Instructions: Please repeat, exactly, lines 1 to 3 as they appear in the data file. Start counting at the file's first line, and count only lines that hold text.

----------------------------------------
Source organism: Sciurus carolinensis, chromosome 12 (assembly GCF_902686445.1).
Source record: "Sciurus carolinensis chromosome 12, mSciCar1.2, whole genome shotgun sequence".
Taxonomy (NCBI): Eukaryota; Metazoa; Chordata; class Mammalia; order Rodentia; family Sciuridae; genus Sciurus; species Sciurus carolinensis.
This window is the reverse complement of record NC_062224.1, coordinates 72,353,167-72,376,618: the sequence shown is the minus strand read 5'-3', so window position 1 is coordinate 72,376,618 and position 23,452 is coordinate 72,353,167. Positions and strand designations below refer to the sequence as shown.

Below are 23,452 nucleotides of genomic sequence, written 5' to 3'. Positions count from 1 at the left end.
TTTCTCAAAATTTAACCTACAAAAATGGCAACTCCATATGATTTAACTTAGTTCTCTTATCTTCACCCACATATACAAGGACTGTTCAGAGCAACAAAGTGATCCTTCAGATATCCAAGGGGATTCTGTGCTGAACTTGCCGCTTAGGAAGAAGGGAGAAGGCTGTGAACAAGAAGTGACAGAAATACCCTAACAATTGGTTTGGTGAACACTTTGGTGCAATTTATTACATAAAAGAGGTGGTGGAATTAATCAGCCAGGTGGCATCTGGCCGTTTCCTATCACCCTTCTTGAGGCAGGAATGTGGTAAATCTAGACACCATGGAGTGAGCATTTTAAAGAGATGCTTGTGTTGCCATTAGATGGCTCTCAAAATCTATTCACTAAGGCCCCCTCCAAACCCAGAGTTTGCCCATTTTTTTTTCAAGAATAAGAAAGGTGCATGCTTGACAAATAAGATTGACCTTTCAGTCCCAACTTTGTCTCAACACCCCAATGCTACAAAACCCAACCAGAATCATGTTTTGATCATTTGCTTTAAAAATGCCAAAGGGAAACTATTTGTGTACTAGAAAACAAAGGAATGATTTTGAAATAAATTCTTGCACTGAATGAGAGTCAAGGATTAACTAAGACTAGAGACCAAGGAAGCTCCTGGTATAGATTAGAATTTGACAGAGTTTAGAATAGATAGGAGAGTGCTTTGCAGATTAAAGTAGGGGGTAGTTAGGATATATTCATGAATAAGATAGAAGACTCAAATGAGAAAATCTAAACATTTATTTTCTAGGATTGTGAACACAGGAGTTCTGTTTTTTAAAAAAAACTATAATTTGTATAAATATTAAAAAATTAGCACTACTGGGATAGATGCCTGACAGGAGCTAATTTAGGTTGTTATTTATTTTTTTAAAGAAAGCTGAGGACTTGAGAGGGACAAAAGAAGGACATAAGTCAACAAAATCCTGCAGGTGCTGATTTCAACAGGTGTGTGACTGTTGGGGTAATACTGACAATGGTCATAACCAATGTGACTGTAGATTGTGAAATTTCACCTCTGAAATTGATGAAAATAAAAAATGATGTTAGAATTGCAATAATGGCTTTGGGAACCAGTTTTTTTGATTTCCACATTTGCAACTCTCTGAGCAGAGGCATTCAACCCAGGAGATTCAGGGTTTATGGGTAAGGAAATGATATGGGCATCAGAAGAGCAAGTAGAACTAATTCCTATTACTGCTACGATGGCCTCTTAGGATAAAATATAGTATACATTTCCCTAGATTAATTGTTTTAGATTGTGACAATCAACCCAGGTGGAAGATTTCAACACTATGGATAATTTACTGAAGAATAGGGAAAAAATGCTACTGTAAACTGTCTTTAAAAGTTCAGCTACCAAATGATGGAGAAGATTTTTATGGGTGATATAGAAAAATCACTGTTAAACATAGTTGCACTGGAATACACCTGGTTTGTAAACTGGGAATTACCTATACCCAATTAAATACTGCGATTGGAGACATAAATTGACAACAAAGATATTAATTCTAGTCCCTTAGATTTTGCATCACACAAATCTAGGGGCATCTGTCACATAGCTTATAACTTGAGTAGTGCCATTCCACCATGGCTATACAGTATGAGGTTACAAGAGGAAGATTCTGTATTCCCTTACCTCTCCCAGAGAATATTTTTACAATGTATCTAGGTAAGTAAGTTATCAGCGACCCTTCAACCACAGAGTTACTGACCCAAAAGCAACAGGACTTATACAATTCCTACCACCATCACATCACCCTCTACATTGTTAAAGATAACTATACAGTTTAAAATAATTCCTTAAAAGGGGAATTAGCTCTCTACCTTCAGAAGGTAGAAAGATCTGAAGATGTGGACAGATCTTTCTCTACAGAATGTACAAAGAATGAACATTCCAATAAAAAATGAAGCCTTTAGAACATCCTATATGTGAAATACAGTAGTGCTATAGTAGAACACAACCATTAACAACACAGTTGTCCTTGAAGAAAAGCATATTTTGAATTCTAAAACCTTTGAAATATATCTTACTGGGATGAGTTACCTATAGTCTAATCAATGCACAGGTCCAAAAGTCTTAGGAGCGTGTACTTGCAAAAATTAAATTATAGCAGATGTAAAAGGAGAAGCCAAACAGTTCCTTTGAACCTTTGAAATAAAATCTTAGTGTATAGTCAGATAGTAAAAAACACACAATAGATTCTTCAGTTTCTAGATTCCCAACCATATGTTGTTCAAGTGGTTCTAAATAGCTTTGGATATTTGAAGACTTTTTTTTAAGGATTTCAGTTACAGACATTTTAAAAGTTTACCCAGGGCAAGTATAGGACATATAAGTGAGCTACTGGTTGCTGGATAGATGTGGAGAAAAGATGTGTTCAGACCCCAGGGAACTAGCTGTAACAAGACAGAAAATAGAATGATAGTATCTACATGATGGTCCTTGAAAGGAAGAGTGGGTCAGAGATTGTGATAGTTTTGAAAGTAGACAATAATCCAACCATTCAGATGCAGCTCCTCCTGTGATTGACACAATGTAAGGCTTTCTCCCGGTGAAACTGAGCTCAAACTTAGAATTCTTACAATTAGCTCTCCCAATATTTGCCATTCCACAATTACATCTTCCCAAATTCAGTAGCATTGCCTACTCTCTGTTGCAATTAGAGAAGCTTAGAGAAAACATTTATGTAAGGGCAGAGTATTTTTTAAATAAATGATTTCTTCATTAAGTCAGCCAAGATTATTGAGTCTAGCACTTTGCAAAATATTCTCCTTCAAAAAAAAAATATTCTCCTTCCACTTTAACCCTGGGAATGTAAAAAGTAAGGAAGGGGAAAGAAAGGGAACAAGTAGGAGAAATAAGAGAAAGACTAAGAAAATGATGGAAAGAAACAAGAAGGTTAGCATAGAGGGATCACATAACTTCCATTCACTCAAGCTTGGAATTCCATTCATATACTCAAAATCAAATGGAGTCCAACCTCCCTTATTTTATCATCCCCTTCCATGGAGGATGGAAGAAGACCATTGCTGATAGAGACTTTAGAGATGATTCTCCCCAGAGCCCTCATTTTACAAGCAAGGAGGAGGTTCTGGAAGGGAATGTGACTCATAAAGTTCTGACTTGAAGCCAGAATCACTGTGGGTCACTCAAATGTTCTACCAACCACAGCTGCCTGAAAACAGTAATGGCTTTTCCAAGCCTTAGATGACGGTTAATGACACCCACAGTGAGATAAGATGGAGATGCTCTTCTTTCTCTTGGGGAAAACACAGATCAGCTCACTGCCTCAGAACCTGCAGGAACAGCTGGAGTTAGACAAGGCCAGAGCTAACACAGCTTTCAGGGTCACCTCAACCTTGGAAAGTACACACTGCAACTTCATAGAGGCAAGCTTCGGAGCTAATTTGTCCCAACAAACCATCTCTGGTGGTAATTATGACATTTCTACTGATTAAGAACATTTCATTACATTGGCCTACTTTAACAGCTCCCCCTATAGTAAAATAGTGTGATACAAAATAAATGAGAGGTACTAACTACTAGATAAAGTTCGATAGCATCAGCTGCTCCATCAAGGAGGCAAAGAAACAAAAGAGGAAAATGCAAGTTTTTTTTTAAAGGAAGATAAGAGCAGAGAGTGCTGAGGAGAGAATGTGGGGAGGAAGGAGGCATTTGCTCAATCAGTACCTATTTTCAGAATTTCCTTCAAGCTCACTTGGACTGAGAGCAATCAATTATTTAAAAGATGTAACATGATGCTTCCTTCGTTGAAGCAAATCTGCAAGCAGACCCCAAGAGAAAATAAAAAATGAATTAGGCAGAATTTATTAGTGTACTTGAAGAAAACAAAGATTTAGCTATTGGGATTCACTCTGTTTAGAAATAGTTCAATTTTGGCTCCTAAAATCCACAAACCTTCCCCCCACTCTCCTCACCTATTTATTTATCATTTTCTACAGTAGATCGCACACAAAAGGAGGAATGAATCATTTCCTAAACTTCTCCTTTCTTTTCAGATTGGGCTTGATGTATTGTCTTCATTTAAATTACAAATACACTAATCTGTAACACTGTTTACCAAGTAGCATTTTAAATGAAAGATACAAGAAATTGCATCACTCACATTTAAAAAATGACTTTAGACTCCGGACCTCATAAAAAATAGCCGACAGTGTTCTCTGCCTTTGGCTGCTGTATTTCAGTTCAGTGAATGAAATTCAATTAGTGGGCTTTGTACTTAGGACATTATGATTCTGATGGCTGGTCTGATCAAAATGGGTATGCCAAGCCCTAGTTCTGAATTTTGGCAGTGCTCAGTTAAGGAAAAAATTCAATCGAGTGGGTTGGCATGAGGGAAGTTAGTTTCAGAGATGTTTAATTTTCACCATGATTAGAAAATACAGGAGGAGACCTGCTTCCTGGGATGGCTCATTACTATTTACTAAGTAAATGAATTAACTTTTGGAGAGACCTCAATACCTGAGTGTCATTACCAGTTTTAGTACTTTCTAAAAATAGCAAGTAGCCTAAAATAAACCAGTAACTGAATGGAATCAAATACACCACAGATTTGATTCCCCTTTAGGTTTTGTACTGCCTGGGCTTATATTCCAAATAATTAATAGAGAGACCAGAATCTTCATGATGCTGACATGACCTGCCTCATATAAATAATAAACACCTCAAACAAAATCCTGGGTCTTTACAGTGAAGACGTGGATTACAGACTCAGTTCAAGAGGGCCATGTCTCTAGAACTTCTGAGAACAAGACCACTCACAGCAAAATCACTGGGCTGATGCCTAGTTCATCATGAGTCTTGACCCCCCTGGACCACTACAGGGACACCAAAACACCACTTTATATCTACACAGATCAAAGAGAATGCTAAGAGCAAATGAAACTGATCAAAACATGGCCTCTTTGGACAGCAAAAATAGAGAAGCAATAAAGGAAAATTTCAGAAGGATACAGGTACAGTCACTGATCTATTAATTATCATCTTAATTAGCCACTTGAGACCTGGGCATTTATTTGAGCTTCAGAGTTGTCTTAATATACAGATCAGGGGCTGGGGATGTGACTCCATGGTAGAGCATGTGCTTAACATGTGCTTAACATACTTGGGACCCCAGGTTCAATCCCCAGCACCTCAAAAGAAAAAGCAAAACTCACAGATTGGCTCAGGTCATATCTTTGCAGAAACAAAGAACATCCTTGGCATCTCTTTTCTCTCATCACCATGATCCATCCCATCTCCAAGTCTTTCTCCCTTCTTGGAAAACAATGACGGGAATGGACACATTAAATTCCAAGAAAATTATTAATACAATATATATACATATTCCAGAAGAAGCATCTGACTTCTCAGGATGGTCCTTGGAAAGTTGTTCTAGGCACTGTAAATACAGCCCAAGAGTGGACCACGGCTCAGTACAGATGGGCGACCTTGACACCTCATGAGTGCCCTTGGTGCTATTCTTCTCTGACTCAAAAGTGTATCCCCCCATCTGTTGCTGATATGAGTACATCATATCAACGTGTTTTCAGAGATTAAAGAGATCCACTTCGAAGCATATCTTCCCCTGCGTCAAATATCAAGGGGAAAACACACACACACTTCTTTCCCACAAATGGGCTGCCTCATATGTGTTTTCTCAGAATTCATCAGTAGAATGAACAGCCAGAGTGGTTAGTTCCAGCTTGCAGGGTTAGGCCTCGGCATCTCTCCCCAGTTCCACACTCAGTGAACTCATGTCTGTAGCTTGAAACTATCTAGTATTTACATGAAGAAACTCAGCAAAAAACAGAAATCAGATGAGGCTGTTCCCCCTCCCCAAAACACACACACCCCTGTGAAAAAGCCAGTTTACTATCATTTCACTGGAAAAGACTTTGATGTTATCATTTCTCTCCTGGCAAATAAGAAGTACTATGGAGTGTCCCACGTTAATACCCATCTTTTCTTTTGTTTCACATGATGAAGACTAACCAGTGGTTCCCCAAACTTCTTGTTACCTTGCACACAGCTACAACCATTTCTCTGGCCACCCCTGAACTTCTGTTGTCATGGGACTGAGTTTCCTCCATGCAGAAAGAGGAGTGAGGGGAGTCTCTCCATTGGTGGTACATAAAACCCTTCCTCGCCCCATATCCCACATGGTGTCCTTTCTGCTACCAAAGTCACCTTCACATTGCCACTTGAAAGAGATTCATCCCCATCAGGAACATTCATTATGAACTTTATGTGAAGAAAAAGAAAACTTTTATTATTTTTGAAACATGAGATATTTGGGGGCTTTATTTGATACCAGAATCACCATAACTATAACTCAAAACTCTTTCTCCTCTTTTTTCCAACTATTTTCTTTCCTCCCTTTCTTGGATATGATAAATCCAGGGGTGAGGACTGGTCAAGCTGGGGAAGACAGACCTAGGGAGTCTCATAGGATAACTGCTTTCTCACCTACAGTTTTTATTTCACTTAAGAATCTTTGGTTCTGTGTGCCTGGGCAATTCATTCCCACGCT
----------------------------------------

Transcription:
Source organism: Sciurus carolinensis, chromosome 12 (assembly GCF_902686445.1).
Source record: "Sciurus carolinensis chromosome 12, mSciCar1.2, whole genome shotgun sequence".
Taxonomy (NCBI): Eukaryota; Metazoa; Chordata; class Mammalia; order Rodentia; family Sciuridae; genus Sciurus; species Sciurus carolinensis.